WASHINGTON — Livestock associations recently submitted comments regarding possible changes to rulemaking that would restructure indemnity regulations.
R-CALF USA and National Pork Producers Council provided their thoughts to the USDA’s Animal and Plant Health Inspection Service (APHIS) on the proposed rules that would come into effect when the agency classifies certain livestock as infected by, suspected of, or exposed to diseases. The rule would also eradicate and control foreign animal diseases, emerging diseases, and program diseases.
With its September notice, APHIS shared that it would look at making specific animal identification requirements for animals that qualify under indemnification. The agency added that if the disease programs do not have identification requirements, it would refer to the Animal Disease Traceability regulations.
In its letter, R-CALF USA questioned the appropriateness of requiring animal identification when it comes to Animal Disease Traceability to determine whether animals qualify for indemnification.
“The agency’s Animal Disease Traceability regulations only require identification of certain livestock moved interstate but impose no identification requirements on those certain livestock until and unless they are moved interstate,” R-CALF said. “Our concern is, therefore, that the agency may inappropriately attempt to expand the scope and purpose of its Animal Disease Traceability regulations by incentivizing livestock owners to incur the expense of identifying their livestock in circumstances not required under current law.”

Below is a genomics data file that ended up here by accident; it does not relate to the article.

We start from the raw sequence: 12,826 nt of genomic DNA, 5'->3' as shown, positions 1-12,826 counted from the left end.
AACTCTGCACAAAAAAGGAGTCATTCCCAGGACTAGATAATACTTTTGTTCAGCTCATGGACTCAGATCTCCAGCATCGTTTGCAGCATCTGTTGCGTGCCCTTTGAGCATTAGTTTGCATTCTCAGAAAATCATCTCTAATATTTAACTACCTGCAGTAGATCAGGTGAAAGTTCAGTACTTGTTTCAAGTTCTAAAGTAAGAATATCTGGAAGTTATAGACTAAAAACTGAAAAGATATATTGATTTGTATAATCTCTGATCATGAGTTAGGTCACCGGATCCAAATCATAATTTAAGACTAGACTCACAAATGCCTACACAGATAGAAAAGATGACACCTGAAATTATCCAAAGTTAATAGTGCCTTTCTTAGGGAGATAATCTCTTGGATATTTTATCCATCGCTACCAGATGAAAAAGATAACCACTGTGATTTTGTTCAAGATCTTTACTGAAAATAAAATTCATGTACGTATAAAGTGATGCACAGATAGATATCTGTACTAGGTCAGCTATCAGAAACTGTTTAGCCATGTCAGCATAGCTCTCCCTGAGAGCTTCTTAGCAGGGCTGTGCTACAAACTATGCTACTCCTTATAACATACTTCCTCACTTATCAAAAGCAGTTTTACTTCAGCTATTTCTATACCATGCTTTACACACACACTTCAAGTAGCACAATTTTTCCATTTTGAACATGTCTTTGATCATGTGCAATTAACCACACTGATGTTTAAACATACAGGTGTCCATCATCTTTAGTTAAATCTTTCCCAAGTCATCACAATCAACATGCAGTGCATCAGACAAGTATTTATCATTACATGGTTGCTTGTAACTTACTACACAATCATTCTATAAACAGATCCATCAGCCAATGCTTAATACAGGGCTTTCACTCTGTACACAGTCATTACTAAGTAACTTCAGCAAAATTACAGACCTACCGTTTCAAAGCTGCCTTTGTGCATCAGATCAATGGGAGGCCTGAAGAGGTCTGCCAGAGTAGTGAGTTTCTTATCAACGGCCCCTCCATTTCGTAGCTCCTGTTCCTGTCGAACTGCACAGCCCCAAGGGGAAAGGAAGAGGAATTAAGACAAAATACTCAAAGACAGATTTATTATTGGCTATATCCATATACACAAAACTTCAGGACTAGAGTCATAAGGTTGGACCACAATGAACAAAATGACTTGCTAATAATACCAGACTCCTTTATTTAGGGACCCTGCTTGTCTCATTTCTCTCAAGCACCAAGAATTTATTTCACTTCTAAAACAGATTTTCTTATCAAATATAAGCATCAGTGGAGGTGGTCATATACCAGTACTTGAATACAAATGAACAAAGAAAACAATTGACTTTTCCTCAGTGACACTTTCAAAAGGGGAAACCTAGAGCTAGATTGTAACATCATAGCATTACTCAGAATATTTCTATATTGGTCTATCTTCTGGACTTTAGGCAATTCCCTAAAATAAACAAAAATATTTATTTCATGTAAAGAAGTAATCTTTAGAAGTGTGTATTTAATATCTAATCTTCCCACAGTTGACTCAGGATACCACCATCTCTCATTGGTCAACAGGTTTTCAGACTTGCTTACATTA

In 2019, R-CALF along with ranchers in Wyoming and South Dakota, sued APHIS in federal court to stop the implementation of a radio frequency identification (RFID) federal livestock traceability program. During the same year, USDA announced a plan to transition to RFID tags from metal ear tags for cattle and bison.
From the pork perspective, NPPC shared its backing of the recent proposal and provided feedback in its submitted letter.
“NPPC supports APHIS efforts to achieve consistency across disease programs and agrees that the use of a standardized value table would facilitate more timely and complete appraisals during an outbreak,” the association said in its letter. “NPPC also supports the proposed approach to consolidate all indemnity regulations within the Code of Federal Regulations, provided there is sufficient consideration for differences that exist across various species and diseases.”
The association later stated that it backs a proposed regularly updated online list that covers foreign and emerging diseases, which APHIS would pay indemnity.